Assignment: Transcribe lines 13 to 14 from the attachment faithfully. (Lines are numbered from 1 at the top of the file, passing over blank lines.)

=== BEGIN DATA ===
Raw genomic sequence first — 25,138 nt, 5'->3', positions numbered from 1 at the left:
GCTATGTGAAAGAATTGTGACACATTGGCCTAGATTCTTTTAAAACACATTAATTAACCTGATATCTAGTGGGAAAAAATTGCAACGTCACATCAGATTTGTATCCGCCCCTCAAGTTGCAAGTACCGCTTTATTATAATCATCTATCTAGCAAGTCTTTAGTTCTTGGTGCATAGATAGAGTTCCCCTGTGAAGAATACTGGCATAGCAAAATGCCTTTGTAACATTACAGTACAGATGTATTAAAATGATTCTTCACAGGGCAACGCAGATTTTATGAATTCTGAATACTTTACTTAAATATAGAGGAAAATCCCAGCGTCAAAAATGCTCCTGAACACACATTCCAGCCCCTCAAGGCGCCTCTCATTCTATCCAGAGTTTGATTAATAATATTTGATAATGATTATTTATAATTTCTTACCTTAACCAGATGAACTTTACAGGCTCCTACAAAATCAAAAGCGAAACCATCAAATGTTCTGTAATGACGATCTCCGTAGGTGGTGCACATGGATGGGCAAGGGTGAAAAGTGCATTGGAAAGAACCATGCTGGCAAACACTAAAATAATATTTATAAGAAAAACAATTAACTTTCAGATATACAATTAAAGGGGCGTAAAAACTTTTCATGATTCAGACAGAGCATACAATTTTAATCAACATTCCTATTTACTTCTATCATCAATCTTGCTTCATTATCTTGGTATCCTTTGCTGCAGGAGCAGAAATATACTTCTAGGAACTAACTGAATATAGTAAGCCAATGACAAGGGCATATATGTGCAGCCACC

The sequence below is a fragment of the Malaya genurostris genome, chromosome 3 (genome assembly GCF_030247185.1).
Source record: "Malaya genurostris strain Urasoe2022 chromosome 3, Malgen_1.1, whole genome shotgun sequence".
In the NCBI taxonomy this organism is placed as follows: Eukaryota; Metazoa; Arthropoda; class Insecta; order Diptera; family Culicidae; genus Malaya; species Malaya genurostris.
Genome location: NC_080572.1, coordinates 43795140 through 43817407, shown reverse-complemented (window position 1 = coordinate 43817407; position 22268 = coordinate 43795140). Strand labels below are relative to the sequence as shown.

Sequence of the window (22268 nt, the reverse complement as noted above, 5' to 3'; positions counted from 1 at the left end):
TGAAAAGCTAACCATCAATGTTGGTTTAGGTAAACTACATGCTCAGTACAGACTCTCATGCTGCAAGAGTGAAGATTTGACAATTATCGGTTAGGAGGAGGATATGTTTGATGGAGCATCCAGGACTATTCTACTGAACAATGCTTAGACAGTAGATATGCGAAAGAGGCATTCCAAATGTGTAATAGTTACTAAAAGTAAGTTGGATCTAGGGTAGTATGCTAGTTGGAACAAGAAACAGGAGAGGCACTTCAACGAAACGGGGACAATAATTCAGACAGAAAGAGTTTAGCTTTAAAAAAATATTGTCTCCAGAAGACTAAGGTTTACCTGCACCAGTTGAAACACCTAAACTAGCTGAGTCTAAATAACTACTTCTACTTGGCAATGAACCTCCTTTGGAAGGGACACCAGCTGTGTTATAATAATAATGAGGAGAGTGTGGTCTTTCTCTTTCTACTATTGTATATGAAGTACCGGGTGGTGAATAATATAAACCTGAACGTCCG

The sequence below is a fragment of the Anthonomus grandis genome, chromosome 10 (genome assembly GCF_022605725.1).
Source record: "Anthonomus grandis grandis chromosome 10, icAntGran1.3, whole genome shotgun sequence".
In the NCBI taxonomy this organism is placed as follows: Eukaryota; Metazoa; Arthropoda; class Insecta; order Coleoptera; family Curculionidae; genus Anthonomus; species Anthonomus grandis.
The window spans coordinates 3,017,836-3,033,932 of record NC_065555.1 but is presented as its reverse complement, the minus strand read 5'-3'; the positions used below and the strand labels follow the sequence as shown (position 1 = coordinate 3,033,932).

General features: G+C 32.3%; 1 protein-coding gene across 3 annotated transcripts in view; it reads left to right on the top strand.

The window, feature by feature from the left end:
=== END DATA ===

General features: G+C 32.3%; 1 protein-coding gene across 3 annotated transcripts in view; it reads left to right on the top strand.

The window, feature by feature from the left end: